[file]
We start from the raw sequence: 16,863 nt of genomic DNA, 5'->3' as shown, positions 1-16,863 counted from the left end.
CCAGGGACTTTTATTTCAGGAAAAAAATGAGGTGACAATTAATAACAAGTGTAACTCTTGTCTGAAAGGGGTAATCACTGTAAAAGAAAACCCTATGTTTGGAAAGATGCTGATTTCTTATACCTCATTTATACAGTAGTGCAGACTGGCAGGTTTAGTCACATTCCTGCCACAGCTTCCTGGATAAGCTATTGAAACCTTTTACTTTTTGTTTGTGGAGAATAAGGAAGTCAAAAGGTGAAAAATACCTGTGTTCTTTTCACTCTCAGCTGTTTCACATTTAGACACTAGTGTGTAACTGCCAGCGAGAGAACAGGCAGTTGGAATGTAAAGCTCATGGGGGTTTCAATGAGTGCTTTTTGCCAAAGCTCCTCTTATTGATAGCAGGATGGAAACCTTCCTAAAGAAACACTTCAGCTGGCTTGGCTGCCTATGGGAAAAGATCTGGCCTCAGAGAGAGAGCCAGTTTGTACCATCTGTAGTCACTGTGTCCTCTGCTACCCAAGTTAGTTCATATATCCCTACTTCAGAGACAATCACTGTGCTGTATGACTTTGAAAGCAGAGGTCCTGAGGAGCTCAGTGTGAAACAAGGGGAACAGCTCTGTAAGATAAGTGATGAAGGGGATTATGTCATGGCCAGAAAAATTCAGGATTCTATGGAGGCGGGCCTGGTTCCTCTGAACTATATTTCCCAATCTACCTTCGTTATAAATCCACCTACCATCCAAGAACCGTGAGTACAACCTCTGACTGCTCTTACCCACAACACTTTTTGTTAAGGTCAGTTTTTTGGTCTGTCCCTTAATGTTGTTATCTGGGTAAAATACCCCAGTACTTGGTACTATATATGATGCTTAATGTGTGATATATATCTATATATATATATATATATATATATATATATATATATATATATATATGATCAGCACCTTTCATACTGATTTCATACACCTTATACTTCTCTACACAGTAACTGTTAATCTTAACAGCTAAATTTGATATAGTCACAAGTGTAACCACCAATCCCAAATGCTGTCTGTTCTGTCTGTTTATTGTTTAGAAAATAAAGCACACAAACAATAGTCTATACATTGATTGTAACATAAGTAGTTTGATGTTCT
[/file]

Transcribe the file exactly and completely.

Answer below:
We start from the raw sequence: 16,863 nt of genomic DNA, 5'->3' as shown, positions 1-16,863 counted from the left end.
CCAGGGACTTTTATTTCAGGAAAAAAATGAGGTGACAATTAATAACAAGTGTAACTCTTGTCTGAAAGGGGTAATCACTGTAAAAGAAAACCCTATGTTTGGAAAGATGCTGATTTCTTATACCTCATTTATACAGTAGTGCAGACTGGCAGGTTTAGTCACATTCCTGCCACAGCTTCCTGGATAAGCTATTGAAACCTTTTACTTTTTGTTTGTGGAGAATAAGGAAGTCAAAAGGTGAAAAATACCTGTGTTCTTTTCACTCTCAGCTGTTTCACATTTAGACACTAGTGTGTAACTGCCAGCGAGAGAACAGGCAGTTGGAATGTAAAGCTCATGGGGGTTTCAATGAGTGCTTTTTGCCAAAGCTCCTCTTATTGATAGCAGGATGGAAACCTTCCTAAAGAAACACTTCAGCTGGCTTGGCTGCCTATGGGAAAAGATCTGGCCTCAGAGAGAGAGCCAGTTTGTACCATCTGTAGTCACTGTGTCCTCTGCTACCCAAGTTAGTTCATATATCCCTACTTCAGAGACAATCACTGTGCTGTATGACTTTGAAAGCAGAGGTCCTGAGGAGCTCAGTGTGAAACAAGGGGAACAGCTCTGTAAGATAAGTGATGAAGGGGATTATGTCATGGCCAGAAAAATTCAGGATTCTATGGAGGCGGGCCTGGTTCCTCTGAACTATATTTCCCAATCTACCTTCGTTATAAATCCACCTACCATCCAAGAACCGTGAGTACAACCTCTGACTGCTCTTACCCACAACACTTTTTGTTAAGGTCAGTTTTTTGGTCTGTCCCTTAATGTTGTTATCTGGGTAAAATACCCCAGTACTTGGTACTATATATGATGCTTAATGTGTGATATATATCTATATATATATATATATATATATATATATATATATATATATATATATGATCAGCACCTTTCATACTGATTTCATACACCTTATACTTCTCTACACAGTAACTGTTAATCTTAACAGCTAAATTTGATATAGTCACAAGTGTAACCACCAATCCCAAATGCTGTCTGTTCTGTCTGTTTATTGTTTAGAAAATAAAGCACACAAACAATAGTCTATACATTGATTGTAACATAAGTAGTTTGATGTTCT